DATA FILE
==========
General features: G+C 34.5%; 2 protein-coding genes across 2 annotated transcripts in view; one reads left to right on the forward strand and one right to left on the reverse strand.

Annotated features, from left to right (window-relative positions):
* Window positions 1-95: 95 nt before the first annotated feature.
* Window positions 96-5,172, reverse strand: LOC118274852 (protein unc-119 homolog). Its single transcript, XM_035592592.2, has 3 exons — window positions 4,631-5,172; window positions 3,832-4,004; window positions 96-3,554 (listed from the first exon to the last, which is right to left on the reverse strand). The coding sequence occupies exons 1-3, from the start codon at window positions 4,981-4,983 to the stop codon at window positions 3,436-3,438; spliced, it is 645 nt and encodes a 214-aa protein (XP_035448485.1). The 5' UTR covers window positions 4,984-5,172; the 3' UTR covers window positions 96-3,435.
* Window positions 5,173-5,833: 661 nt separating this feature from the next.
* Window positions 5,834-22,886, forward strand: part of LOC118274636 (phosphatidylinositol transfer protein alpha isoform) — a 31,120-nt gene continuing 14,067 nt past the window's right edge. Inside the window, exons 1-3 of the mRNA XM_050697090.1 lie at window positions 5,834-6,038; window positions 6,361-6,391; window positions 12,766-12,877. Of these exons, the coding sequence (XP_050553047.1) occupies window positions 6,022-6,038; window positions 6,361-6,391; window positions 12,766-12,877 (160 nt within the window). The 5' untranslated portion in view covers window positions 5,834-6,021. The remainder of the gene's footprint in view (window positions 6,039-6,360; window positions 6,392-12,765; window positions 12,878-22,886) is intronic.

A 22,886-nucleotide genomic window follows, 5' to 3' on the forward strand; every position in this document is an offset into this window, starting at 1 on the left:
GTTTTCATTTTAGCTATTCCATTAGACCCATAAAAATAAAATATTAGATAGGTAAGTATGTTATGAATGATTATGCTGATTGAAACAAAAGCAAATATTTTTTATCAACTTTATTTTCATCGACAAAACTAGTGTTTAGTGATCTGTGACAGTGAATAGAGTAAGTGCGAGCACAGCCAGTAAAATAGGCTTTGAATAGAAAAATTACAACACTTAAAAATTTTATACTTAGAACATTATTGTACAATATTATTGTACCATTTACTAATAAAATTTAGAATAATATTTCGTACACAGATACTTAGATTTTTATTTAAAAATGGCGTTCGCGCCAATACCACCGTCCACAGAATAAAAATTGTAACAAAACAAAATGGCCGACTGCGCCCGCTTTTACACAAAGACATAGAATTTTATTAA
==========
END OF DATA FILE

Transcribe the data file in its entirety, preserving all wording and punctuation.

General features: G+C 34.5%; 2 protein-coding genes across 2 annotated transcripts in view; one reads left to right on the forward strand and one right to left on the reverse strand.

Annotated features, from left to right (window-relative positions):
* Window positions 1-95: 95 nt before the first annotated feature.
* Window positions 96-5,172, reverse strand: LOC118274852 (protein unc-119 homolog). Its single transcript, XM_035592592.2, has 3 exons — window positions 4,631-5,172; window positions 3,832-4,004; window positions 96-3,554 (listed from the first exon to the last, which is right to left on the reverse strand). The coding sequence occupies exons 1-3, from the start codon at window positions 4,981-4,983 to the stop codon at window positions 3,436-3,438; spliced, it is 645 nt and encodes a 214-aa protein (XP_035448485.1). The 5' UTR covers window positions 4,984-5,172; the 3' UTR covers window positions 96-3,435.
* Window positions 5,173-5,833: 661 nt separating this feature from the next.
* Window positions 5,834-22,886, forward strand: part of LOC118274636 (phosphatidylinositol transfer protein alpha isoform) — a 31,120-nt gene continuing 14,067 nt past the window's right edge. Inside the window, exons 1-3 of the mRNA XM_050697090.1 lie at window positions 5,834-6,038; window positions 6,361-6,391; window positions 12,766-12,877. Of these exons, the coding sequence (XP_050553047.1) occupies window positions 6,022-6,038; window positions 6,361-6,391; window positions 12,766-12,877 (160 nt within the window). The 5' untranslated portion in view covers window positions 5,834-6,021. The remainder of the gene's footprint in view (window positions 6,039-6,360; window positions 6,392-12,765; window positions 12,878-22,886) is intronic.

A 22,886-nucleotide genomic window follows, 5' to 3' on the forward strand; every position in this document is an offset into this window, starting at 1 on the left:
GTTTTCATTTTAGCTATTCCATTAGACCCATAAAAATAAAATATTAGATAGGTAAGTATGTTATGAATGATTATGCTGATTGAAACAAAAGCAAATATTTTTTATCAACTTTATTTTCATCGACAAAACTAGTGTTTAGTGATCTGTGACAGTGAATAGAGTAAGTGCGAGCACAGCCAGTAAAATAGGCTTTGAATAGAAAAATTACAACACTTAAAAATTTTATACTTAGAACATTATTGTACAATATTATTGTACCATTTACTAATAAAATTTAGAATAATATTTCGTACACAGATACTTAGATTTTTATTTAAAAATGGCGTTCGCGCCAATACCACCGTCCACAGAATAAAAATTGTAACAAAACAAAATGGCCGACTGCGCCCGCTTTTACACAAAGACATAGAATTTTATTAA